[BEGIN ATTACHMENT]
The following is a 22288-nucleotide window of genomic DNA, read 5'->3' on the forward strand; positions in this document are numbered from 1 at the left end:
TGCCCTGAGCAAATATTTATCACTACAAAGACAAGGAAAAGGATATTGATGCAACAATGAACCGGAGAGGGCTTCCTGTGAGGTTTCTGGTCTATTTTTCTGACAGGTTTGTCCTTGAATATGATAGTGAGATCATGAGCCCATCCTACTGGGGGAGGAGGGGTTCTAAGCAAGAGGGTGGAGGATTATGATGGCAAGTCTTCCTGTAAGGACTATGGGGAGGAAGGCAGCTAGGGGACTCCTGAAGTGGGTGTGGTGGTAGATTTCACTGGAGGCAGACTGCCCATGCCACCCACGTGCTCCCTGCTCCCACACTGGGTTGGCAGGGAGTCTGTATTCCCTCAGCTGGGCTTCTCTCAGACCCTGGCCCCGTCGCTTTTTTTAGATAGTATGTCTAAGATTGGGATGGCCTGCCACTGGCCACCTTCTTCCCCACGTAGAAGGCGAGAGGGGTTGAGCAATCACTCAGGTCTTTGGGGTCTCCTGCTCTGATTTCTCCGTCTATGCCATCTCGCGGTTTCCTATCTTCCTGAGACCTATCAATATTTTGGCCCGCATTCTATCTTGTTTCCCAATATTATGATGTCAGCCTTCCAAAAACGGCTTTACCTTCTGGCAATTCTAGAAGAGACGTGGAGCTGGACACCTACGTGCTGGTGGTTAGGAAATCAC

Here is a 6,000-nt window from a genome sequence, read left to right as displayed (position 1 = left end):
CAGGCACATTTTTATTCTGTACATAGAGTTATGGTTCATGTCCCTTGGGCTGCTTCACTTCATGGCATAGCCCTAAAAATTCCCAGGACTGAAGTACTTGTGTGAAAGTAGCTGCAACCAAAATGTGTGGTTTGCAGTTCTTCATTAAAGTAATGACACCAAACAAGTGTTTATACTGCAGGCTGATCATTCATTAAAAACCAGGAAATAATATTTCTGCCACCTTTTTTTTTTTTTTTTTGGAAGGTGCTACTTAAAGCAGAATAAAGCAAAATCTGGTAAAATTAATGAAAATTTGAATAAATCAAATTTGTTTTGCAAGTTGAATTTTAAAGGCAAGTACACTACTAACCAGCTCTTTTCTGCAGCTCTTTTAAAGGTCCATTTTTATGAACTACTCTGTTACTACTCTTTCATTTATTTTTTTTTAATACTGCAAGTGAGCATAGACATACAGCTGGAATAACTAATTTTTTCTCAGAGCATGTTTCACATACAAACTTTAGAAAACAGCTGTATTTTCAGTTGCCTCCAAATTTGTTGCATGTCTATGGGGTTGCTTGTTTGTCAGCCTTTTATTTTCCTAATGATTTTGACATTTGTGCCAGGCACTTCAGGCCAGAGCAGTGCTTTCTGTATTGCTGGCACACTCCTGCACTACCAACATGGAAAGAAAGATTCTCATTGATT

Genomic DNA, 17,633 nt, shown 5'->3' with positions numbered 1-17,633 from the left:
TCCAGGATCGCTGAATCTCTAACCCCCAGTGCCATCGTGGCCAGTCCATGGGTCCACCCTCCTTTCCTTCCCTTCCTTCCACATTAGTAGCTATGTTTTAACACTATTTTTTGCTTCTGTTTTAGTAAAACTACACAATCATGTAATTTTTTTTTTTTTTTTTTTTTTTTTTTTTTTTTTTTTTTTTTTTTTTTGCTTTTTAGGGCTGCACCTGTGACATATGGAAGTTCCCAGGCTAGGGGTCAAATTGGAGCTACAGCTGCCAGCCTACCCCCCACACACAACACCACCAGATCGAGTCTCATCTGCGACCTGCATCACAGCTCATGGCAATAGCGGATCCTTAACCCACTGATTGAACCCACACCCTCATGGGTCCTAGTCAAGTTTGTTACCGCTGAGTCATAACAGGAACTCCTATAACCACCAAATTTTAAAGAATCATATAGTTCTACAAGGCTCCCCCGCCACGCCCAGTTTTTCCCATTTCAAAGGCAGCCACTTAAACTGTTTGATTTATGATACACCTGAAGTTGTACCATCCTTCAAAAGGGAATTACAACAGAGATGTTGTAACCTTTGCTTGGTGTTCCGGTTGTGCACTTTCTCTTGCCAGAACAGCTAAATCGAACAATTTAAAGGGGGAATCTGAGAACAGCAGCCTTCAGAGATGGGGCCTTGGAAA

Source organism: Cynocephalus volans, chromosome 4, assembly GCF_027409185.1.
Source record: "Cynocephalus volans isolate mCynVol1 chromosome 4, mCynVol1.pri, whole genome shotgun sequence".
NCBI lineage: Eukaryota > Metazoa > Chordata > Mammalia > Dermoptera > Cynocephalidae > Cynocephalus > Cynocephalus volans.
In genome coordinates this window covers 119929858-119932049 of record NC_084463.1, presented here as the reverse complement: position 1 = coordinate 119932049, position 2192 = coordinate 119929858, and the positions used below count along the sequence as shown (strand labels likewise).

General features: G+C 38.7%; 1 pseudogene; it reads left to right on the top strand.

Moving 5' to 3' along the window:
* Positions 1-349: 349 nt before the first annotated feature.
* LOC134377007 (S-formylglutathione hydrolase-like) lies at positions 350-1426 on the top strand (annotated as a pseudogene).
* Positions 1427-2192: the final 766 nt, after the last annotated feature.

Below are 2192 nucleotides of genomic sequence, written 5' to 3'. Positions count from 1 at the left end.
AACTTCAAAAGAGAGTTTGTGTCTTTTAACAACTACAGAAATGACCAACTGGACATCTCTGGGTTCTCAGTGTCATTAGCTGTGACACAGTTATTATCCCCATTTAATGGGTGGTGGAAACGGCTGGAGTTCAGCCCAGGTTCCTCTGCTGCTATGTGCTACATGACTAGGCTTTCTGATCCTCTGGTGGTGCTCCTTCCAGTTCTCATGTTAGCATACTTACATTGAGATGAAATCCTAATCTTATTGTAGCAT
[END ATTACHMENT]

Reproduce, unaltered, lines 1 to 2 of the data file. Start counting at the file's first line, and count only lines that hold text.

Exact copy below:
The following is a 22288-nucleotide window of genomic DNA, read 5'->3' on the forward strand; positions in this document are numbered from 1 at the left end:
TGCCCTGAGCAAATATTTATCACTACAAAGACAAGGAAAAGGATATTGATGCAACAATGAACCGGAGAGGGCTTCCTGTGAGGTTTCTGGTCTATTTTTCTGACAGGTTTGTCCTTGAATATGATAGTGAGATCATGAGCCCATCCTACTGGGGGAGGAGGGGTTCTAAGCAAGAGGGTGGAGGATTATGATGGCAAGTCTTCCTGTAAGGACTATGGGGAGGAAGGCAGCTAGGGGACTCCTGAAGTGGGTGTGGTGGTAGATTTCACTGGAGGCAGACTGCCCATGCCACCCACGTGCTCCCTGCTCCCACACTGGGTTGGCAGGGAGTCTGTATTCCCTCAGCTGGGCTTCTCTCAGACCCTGGCCCCGTCGCTTTTTTTAGATAGTATGTCTAAGATTGGGATGGCCTGCCACTGGCCACCTTCTTCCCCACGTAGAAGGCGAGAGGGGTTGAGCAATCACTCAGGTCTTTGGGGTCTCCTGCTCTGATTTCTCCGTCTATGCCATCTCGCGGTTTCCTATCTTCCTGAGACCTATCAATATTTTGGCCCGCATTCTATCTTGTTTCCCAATATTATGATGTCAGCCTTCCAAAAACGGCTTTACCTTCTGGCAATTCTAGAAGAGACGTGGAGCTGGACACCTACGTGCTGGTGGTTAGGAAATCAC